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Oscar Mayer Bacon: Ah yes, the bacon you probably grew up with. Quite a relief after that dry-cured crap. Slices are considerably wider than other brands, primarily due to the copious amounts of fat. That's not a bad thing; the fat content makes the bacon feel less dense than other brands, provides plenty of coverage if you're dressing a burger or making a sandwich. And the fat keeps the slice from exploding into a million pieces when you bite into it (the flip side is that it's not your best choice if you want to break it up for bacon bits). Mr. Mayer fries up nicely and tastes less salty than other brands, something that surprises me. This is bacon that tastes like "bacon," and it's tough to go wrong with that. My choice for every-day, all-around bacon.

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Photo by Flickr user Catastrophysicist
Wellshire Thick Sliced Dry Rubbed All Natural Uncured: I'll admit to a prejudice here: I didn't want to like this. I wanted the most expensive bacon I bought to be no better than the rest. I wanted the fancy stuff to be all talk and no action. Their label says it's "seasoned and massaged with natural spices" and that "slabs stand for up to 7 days" before being smoked with a combination of "natural apple and hickory wood" (are there unnatural apple and hickory woods?). Apparently though, that shit works, because it's great bacon. It's sliced well and fries up with a minimal amount of curling. Delicious from the first bite to the last with a great meat-to-fat ratio, it has a perfectly balanced smokiness without too much salt. Would be my choice on pretty much anything I'm making with bacon, and was the best with the brown sugar. Will I pay six bucks for 12 more ounces of it? Probably not, unless I'm entertaining the Queen, especially since I'd have to trek to Whole Foods to get it - but all things being equal, it's No. 1 on my swine hit chart.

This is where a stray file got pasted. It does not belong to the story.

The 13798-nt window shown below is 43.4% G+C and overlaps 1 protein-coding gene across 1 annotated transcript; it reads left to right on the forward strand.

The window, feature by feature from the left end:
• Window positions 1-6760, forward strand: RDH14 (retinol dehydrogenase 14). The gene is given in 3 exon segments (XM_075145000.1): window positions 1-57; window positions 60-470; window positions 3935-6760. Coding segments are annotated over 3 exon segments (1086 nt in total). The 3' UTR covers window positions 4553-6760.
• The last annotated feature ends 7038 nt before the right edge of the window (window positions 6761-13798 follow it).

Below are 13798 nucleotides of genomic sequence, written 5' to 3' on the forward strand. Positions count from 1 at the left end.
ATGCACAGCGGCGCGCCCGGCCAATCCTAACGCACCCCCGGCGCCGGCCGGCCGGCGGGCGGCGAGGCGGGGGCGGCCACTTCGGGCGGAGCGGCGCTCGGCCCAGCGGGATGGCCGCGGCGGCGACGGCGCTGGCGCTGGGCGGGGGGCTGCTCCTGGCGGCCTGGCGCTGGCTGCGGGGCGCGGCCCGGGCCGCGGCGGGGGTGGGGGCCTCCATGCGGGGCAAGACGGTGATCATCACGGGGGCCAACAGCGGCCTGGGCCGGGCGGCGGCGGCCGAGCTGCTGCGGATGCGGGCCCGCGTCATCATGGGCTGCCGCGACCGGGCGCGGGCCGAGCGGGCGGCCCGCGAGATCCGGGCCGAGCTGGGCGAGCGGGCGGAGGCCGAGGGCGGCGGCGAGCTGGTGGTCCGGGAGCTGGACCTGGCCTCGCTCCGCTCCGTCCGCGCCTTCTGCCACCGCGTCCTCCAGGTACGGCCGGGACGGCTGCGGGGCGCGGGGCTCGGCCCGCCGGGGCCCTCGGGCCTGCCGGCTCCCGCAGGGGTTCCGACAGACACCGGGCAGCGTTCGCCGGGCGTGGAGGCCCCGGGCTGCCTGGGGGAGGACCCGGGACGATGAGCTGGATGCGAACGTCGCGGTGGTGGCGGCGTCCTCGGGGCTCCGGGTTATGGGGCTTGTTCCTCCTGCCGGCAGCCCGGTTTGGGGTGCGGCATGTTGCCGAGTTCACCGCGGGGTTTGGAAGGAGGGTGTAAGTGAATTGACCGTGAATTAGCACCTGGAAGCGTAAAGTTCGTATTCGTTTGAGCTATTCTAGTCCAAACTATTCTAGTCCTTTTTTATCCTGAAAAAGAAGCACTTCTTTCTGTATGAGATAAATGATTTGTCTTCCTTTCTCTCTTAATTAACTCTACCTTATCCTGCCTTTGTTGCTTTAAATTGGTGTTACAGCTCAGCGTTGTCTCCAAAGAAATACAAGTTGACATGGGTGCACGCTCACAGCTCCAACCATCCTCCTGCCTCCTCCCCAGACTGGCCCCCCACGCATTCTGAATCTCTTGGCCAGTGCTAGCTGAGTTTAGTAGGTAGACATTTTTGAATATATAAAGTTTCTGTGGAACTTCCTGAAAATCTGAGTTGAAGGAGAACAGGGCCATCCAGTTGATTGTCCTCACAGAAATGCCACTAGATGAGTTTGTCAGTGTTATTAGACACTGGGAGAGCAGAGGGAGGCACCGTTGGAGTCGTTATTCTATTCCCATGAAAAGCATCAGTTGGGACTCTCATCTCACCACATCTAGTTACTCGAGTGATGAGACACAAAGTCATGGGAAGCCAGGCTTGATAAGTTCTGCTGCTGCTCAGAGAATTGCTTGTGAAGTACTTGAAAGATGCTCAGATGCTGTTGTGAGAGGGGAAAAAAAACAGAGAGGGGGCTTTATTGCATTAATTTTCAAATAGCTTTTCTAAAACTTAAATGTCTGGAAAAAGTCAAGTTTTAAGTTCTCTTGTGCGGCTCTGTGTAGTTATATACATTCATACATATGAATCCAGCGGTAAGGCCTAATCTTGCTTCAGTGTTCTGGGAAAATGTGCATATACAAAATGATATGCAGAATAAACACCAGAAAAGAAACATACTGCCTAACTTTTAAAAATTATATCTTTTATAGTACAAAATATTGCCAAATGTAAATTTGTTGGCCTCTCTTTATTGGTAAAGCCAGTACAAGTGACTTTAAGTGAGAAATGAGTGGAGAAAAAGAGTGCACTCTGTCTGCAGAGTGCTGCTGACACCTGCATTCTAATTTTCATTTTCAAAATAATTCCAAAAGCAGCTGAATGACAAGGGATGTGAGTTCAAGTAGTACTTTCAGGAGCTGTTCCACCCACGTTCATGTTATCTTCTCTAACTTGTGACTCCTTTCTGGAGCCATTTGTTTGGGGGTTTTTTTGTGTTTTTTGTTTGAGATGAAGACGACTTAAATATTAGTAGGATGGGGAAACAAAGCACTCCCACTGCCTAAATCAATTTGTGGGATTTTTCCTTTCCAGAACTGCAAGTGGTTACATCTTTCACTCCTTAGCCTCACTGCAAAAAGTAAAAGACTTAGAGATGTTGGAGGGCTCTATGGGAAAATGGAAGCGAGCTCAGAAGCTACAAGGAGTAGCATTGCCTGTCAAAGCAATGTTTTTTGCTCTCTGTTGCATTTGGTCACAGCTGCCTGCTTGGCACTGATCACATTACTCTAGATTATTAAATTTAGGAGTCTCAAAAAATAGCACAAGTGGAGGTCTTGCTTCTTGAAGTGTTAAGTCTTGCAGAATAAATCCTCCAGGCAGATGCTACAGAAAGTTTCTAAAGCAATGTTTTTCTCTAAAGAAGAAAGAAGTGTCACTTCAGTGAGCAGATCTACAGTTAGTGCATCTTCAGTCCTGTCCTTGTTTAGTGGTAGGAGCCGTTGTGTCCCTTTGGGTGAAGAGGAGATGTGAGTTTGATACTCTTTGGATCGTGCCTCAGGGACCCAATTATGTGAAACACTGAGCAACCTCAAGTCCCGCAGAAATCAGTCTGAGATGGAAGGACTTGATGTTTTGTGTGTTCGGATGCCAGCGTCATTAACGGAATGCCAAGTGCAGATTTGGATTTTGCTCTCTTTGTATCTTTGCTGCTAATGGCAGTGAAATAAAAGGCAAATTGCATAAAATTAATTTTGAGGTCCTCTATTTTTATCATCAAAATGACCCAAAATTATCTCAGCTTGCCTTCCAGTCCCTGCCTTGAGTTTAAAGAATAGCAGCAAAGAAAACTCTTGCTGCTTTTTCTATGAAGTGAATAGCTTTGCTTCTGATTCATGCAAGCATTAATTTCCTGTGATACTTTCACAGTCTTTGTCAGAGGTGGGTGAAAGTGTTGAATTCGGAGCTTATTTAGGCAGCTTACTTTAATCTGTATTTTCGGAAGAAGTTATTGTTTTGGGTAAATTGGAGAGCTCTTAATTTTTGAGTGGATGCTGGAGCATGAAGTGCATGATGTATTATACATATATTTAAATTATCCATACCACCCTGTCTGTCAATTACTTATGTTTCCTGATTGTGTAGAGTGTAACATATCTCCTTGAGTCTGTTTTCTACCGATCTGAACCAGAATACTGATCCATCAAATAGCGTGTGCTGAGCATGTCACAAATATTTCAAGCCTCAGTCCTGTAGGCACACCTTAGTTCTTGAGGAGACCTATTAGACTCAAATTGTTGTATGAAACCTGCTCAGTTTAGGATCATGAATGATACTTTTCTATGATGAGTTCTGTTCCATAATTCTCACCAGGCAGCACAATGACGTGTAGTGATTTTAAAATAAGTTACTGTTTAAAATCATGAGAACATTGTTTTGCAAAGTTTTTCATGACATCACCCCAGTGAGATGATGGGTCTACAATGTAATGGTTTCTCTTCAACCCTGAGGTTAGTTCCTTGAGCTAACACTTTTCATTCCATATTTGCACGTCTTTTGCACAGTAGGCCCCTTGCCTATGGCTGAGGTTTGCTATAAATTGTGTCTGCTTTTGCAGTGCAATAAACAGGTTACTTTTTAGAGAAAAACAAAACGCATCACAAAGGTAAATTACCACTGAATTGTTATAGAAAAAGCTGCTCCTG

Publix Naturally Hickory Smoked Center Cut: Flavor-wise, it's the least bacon-y of the bunch, and a bit short on salt. Slices are shorter than the other brands, and there's no advantage I can see to it being "center cut" (it's supposed to be a leaner cut, though the Wellshire looked meatier to me). A serviceable bacon, though it fits more on a plate at a cheap diner than at my house. Any other brand here is a better choice, with the exception for the hated Luter's.

I'll be back sometime in the future with another batch of bacon reviews (after the blurred vision and slight dizziness dissipates); there are just too many tasty-looking ones to ignore. Until then, though, grab the Wellshire if you're in Whole Foods and don't mind dropping the dosh for $8-a-pound bacon, and grab good ol' Oscar Mayer if you're anywhere else.

Bradford Schmidt is The Meatist. He's also author of the blog Bone in the Fan. He lives in northern Palm Beach County and has been known to make clothes out of bacon.